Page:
As each of my children grow and live, I know they will face new dangers. Peer pressure will be heavy, temptations will prowl, people will hurt their feelings, dangers may cross their path and life may be hard. Our modern culture will cause them to face challenges and decisions that I did not have to deal with as a child. My comfort must come from believing that they will be in God’s hands, and that He will always be with them, no matter where they go. Not just on the top of a mountain, but every minute of every day in every circumstance.
Do you know that the word “children” appears over 450 times in the Bible? Our children matter to God, and He loves them, even more than we love them. Being a parent allows us a window to see God’s amazing perspective of that love.
Dear Lord, forgive me for forgetting how much You love my children and that You are always with them. Thank You for surrounding us with Your angels. In Jesus’ Name, Amen.
Forget not all his benefits.
It is a delightful and profitable occupation to mark the hand of God in the lives of ancient saints and to observe His goodness in delivering them, His mercy in pardoning them, and His faithfulness in keeping His covenant with them. But would it not be even more interesting and profitable for us to observe the hand of God in our own lives? Should we not look upon our own history as being at least as full of God, as full of His goodness and of His truth, as much a proof of His faithfulness and veracity as the lives of any of the saints who have gone before?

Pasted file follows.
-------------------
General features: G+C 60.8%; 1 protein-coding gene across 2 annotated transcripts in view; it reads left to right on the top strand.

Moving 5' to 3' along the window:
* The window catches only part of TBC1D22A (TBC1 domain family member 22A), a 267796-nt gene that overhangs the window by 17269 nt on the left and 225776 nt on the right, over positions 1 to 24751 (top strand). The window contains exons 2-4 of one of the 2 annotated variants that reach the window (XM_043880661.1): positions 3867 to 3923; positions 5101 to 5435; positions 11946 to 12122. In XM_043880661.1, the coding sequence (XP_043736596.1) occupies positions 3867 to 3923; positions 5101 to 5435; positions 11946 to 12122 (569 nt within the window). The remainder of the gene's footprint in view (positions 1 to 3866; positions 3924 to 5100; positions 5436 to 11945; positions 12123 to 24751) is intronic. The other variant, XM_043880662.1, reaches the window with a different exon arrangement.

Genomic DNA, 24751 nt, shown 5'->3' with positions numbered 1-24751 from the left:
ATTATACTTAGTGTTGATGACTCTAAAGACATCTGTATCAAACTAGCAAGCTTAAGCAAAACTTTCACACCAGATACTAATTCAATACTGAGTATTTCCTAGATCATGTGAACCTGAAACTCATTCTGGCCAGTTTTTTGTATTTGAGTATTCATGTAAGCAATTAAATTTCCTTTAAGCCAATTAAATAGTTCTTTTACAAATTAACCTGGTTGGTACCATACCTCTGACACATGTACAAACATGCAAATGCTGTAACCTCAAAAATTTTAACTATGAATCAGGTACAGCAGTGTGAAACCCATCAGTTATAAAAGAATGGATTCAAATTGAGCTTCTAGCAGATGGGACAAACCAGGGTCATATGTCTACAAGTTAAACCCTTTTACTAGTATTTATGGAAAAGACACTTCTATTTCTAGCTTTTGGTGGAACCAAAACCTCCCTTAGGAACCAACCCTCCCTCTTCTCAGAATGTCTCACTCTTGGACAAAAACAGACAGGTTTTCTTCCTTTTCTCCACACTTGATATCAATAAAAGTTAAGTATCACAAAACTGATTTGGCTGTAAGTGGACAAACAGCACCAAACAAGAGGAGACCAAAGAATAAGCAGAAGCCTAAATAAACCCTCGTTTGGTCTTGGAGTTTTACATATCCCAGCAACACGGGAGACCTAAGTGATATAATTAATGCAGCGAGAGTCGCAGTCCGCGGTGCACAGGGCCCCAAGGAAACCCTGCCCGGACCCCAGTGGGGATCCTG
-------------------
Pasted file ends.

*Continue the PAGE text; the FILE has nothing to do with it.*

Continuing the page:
We do our Lord an injustice when we suppose that He performed all His mighty acts and showed Himself strong for those in the early time but does not perform wonders or lay bare His arm for the saints who are now upon the earth. Let us review our own lives. Surely in these we may discover some happy incidents, refreshing to ourselves and glorifying to our God. Have you had no deliverances? Have you passed through no rivers, supported by the divine presence? Have you walked through no fires unharmed? Have you had no manifestations? Have you had no choice favors? The God who gave Solomon the desire of his heart, has He never listened to you and answered your requests? That God of lavish bounty of whom David sang, “who satisfies you with good,”1 has He never filled you up to overflowing? Have you never been made to lie down in green pastures? Have you never been led by the still waters?